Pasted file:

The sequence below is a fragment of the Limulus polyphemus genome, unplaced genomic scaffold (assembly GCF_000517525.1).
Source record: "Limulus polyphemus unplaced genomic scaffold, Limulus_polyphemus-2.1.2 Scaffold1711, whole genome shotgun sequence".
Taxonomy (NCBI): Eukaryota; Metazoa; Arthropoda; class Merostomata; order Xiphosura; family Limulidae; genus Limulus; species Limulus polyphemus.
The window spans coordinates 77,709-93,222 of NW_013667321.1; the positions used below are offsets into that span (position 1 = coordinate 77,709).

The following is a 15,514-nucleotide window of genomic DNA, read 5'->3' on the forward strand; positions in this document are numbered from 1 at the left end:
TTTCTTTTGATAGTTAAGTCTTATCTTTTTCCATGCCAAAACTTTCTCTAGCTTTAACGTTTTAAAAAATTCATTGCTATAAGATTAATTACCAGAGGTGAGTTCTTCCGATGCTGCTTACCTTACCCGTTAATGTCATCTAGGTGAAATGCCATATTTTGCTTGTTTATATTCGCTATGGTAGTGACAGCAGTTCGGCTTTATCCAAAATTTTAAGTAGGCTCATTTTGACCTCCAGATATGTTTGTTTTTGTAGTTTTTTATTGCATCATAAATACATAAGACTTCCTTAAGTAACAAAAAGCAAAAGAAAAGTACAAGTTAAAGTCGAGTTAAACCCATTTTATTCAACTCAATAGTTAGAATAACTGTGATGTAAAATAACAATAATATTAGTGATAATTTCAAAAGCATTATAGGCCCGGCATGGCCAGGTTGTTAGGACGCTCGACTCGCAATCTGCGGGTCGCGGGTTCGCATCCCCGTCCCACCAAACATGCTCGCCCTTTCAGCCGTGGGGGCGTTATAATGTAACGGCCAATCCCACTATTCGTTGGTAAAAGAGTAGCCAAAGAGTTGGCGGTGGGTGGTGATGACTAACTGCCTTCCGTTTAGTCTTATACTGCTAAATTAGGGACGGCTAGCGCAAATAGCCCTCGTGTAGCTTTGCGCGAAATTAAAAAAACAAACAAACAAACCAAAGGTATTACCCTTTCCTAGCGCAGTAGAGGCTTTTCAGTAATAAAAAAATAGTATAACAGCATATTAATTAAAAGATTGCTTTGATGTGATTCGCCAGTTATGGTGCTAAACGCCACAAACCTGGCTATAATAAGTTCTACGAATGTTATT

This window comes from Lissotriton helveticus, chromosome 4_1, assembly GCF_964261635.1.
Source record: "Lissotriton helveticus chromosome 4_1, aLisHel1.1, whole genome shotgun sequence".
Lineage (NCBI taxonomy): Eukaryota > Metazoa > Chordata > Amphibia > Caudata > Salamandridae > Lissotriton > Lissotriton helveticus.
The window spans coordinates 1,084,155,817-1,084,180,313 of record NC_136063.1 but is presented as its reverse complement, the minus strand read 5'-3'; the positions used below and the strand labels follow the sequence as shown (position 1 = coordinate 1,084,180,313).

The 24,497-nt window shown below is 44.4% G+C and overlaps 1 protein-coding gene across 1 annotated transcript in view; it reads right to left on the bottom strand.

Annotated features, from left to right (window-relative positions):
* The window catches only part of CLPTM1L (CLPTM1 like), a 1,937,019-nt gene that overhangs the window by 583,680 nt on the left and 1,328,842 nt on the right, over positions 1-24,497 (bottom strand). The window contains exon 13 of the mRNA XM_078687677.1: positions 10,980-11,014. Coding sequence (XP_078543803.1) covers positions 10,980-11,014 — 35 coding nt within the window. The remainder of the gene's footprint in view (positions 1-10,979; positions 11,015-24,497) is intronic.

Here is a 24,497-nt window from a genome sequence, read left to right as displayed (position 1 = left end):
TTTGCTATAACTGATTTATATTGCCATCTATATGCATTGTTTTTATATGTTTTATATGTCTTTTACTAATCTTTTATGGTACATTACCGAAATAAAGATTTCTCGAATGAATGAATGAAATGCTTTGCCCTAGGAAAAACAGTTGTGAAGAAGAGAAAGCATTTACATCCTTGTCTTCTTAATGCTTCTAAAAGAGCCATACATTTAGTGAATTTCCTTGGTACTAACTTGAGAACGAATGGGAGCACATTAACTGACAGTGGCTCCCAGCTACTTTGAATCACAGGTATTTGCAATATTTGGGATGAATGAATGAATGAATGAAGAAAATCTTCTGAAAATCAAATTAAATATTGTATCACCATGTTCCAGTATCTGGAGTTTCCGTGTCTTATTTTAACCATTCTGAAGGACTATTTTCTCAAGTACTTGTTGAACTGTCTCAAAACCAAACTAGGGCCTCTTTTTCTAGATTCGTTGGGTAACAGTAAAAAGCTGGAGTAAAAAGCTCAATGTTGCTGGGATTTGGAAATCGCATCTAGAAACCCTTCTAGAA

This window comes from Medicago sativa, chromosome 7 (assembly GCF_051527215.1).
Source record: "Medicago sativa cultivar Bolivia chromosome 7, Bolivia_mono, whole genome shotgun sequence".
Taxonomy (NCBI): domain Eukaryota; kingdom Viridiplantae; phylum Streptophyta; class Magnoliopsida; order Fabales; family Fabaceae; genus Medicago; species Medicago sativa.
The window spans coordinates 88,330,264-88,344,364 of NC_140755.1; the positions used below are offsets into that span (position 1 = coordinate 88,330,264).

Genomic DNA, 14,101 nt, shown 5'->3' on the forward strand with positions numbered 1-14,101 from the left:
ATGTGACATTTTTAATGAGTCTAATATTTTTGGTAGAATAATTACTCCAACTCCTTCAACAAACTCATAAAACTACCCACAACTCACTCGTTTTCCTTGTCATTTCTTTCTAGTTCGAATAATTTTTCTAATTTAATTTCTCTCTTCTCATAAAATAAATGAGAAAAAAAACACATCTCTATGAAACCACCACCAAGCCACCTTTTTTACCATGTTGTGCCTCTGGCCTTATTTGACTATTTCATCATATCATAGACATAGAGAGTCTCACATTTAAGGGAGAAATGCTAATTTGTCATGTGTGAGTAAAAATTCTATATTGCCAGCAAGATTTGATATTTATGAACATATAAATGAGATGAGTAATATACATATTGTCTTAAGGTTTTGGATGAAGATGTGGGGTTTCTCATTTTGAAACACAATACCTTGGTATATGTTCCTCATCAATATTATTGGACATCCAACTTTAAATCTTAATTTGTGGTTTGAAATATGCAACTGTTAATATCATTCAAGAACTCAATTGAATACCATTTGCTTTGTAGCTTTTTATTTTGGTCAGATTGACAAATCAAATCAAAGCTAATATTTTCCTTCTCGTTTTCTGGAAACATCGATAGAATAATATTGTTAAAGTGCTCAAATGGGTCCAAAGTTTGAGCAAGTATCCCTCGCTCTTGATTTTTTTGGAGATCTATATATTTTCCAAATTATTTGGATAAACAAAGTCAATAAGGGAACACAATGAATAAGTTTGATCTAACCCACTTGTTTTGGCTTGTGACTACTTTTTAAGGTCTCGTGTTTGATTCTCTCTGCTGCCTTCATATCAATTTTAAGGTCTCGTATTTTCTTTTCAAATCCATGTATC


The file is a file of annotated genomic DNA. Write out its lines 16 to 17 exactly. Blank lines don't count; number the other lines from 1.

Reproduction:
This window comes from Medicago sativa, chromosome 7 (assembly GCF_051527215.1).
Source record: "Medicago sativa cultivar Bolivia chromosome 7, Bolivia_mono, whole genome shotgun sequence".